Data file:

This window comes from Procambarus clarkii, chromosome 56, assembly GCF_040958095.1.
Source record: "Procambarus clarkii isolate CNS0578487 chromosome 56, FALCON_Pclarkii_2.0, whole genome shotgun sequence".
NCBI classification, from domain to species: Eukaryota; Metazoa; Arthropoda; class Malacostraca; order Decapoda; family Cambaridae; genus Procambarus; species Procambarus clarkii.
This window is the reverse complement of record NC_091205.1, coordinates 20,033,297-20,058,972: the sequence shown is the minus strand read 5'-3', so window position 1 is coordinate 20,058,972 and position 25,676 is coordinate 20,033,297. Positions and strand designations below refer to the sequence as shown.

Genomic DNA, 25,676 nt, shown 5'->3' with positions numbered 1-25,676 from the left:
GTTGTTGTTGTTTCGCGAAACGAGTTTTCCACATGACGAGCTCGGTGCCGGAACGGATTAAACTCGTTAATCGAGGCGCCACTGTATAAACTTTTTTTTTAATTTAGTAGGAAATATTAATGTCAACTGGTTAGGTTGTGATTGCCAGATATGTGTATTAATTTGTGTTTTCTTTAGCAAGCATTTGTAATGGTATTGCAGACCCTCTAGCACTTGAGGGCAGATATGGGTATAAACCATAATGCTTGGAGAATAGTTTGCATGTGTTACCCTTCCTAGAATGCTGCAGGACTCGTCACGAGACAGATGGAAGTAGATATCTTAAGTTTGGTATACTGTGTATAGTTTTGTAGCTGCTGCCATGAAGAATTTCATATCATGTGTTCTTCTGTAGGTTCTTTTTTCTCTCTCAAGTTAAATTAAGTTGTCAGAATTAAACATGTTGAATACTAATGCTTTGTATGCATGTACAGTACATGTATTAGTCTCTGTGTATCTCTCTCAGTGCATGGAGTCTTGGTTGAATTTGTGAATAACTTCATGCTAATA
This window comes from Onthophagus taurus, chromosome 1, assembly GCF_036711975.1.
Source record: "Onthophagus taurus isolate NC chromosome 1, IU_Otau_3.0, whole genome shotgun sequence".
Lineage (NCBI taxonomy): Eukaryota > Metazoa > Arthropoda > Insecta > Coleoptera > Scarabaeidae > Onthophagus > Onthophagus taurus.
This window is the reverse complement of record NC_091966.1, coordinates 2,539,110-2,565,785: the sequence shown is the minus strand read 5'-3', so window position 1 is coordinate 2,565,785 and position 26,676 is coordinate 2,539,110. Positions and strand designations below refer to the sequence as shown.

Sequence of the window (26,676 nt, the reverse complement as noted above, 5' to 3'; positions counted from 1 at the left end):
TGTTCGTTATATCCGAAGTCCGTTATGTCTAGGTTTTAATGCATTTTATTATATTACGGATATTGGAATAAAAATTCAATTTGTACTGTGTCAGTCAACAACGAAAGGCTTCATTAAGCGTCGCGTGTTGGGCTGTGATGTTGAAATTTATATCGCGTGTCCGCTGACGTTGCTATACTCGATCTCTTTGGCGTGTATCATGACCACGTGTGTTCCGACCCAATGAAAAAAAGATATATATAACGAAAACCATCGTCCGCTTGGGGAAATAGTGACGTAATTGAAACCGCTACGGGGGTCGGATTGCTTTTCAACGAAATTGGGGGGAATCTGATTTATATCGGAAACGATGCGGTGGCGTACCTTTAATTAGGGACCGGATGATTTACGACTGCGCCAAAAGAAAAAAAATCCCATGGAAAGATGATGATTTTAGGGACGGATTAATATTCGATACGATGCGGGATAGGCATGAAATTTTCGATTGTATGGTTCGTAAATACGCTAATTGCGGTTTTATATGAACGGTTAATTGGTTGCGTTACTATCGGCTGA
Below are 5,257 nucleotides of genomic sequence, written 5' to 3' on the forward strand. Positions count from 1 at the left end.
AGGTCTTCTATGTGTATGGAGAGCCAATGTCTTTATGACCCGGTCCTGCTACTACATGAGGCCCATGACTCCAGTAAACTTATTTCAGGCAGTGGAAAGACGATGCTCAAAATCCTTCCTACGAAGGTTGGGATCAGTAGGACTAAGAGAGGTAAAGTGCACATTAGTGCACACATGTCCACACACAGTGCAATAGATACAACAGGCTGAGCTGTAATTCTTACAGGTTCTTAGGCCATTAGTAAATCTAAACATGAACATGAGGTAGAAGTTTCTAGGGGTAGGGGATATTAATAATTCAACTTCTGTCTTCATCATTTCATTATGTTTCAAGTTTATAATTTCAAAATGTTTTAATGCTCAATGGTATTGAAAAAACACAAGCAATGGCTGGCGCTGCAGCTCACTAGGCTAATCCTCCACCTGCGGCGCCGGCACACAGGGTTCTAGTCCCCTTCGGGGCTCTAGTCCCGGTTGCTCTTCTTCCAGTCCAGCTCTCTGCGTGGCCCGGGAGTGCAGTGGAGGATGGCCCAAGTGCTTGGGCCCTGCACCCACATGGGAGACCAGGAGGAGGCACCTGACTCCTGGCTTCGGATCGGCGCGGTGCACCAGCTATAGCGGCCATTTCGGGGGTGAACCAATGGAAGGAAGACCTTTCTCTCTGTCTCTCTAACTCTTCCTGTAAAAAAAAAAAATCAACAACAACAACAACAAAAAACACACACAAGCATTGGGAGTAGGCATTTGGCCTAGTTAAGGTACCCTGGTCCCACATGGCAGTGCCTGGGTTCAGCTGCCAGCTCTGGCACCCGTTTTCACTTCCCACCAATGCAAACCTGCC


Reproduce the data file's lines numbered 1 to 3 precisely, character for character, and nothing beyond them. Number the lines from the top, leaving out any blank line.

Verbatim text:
This window comes from Procambarus clarkii, chromosome 56, assembly GCF_040958095.1.
Source record: "Procambarus clarkii isolate CNS0578487 chromosome 56, FALCON_Pclarkii_2.0, whole genome shotgun sequence".
NCBI classification, from domain to species: Eukaryota; Metazoa; Arthropoda; class Malacostraca; order Decapoda; family Cambaridae; genus Procambarus; species Procambarus clarkii.